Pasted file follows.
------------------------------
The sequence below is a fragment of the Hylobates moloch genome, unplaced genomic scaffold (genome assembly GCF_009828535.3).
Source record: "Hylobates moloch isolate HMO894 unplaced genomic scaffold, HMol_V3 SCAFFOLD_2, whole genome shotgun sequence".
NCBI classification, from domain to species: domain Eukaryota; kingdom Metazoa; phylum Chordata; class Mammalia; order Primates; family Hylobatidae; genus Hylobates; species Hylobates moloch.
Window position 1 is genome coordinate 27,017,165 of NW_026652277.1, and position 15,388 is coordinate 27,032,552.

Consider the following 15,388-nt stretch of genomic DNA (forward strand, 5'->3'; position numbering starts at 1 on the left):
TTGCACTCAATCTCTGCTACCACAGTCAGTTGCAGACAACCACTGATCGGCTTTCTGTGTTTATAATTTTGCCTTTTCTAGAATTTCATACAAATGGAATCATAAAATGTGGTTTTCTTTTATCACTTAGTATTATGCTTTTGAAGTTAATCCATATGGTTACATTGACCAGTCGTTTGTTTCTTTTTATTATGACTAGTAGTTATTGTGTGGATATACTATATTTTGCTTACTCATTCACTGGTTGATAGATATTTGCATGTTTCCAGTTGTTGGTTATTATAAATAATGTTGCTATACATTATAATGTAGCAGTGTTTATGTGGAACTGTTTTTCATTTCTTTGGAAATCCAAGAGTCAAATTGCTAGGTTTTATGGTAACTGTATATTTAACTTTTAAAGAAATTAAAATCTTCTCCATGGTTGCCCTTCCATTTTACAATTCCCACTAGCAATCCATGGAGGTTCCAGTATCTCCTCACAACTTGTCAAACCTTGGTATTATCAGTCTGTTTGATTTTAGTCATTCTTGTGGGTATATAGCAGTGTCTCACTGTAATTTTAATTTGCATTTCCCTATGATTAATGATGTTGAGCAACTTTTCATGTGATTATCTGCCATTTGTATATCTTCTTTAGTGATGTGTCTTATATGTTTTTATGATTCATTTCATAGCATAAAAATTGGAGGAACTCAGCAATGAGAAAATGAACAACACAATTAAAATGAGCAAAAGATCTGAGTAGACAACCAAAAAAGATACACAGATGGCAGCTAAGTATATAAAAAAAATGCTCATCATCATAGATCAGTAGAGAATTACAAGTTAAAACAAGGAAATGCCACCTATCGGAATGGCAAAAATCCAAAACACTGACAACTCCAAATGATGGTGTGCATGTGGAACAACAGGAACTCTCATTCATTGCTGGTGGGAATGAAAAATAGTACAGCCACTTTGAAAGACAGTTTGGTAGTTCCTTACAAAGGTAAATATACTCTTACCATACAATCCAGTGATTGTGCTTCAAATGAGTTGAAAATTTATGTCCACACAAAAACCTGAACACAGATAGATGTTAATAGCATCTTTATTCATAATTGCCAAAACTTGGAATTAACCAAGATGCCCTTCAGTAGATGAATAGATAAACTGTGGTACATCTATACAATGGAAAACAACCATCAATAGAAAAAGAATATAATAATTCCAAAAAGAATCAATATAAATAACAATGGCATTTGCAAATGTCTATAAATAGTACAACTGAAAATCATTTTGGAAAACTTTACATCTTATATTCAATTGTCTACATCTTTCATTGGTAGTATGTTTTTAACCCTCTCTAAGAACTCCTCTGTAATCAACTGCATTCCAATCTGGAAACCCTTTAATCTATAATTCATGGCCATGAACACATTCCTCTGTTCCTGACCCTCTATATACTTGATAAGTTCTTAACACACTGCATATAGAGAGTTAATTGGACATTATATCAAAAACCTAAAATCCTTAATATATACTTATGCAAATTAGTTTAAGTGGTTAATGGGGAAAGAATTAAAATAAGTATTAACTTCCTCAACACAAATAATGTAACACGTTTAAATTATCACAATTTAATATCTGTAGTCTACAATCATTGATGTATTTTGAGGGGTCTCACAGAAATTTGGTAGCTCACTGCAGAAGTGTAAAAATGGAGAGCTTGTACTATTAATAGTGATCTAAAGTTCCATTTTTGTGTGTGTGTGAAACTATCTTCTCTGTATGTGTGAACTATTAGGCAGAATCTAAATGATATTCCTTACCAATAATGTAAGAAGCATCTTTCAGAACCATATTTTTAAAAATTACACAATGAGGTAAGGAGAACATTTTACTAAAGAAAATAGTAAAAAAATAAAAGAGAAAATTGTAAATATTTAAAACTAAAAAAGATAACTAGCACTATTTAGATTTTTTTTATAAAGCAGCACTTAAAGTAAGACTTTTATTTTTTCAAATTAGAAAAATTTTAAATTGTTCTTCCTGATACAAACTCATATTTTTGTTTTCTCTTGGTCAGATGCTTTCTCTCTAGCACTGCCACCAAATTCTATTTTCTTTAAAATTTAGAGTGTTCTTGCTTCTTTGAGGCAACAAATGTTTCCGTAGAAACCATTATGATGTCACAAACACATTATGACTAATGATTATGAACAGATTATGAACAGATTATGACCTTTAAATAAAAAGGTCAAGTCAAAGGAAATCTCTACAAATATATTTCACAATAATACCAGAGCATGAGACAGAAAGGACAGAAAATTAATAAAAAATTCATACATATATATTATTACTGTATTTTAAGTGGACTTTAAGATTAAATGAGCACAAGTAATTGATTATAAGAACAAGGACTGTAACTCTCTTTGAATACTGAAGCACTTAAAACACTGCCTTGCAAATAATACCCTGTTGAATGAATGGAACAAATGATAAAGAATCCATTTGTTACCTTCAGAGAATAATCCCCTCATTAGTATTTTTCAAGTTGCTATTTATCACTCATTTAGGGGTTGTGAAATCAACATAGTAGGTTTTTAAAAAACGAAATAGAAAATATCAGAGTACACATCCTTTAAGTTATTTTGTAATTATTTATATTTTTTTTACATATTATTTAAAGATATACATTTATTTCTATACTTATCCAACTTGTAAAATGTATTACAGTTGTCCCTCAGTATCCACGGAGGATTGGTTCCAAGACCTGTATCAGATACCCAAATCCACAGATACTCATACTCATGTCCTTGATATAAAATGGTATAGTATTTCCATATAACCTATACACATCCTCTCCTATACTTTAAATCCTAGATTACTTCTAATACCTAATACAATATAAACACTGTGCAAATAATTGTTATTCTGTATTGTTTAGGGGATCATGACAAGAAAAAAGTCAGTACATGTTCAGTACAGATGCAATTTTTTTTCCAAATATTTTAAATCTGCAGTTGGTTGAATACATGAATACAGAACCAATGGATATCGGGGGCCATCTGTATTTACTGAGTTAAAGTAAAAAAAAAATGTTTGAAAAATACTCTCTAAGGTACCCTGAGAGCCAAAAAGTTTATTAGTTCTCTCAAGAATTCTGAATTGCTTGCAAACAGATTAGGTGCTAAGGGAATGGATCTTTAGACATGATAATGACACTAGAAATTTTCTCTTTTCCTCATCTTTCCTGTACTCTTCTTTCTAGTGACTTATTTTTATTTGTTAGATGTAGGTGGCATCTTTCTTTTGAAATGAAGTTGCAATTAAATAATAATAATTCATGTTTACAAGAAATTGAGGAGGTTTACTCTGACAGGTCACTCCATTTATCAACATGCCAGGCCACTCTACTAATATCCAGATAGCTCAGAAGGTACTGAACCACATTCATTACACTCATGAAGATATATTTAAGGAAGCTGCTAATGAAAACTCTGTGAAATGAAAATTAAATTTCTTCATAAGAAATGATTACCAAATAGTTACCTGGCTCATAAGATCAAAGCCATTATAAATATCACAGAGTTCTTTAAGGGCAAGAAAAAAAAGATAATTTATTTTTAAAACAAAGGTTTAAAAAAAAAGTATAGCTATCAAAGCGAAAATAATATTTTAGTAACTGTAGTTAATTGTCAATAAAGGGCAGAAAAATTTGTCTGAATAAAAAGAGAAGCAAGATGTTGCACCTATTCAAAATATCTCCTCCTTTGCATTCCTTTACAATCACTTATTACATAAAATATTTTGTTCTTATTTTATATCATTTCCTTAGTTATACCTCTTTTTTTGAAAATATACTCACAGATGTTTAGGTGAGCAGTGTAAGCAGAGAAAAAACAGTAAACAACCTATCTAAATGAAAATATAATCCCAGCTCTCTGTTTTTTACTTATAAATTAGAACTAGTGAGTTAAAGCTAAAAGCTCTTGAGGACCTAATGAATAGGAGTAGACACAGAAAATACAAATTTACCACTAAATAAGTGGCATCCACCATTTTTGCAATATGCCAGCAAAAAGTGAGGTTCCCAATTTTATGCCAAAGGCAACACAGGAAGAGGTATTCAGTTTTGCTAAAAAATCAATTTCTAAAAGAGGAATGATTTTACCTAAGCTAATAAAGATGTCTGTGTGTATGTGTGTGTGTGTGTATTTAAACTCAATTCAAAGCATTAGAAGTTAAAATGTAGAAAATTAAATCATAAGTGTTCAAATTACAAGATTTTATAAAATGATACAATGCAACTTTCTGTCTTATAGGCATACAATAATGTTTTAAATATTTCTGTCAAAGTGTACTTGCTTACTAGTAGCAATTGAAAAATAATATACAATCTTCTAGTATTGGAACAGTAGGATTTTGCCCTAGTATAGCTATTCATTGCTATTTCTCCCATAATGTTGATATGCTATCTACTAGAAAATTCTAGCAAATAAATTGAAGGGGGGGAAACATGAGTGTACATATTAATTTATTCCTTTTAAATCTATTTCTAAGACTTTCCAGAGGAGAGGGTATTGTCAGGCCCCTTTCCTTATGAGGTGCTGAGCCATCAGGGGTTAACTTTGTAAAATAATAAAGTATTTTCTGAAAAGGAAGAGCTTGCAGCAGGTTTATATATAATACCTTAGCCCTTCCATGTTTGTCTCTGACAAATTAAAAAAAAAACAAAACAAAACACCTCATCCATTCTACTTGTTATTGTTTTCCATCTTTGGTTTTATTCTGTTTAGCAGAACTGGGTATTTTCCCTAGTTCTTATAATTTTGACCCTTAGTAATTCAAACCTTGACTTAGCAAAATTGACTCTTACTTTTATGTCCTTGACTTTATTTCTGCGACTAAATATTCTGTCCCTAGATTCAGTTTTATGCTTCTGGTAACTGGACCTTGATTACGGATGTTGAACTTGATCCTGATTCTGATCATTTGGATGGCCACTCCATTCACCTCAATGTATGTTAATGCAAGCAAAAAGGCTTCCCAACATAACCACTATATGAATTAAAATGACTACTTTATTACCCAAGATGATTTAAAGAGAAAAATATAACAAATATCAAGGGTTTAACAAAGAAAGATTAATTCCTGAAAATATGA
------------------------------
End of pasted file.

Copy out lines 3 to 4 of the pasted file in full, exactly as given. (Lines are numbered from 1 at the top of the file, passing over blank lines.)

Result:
NCBI classification, from domain to species: domain Eukaryota; kingdom Metazoa; phylum Chordata; class Mammalia; order Primates; family Hylobatidae; genus Hylobates; species Hylobates moloch.
Window position 1 is genome coordinate 27,017,165 of NW_026652277.1, and position 15,388 is coordinate 27,032,552.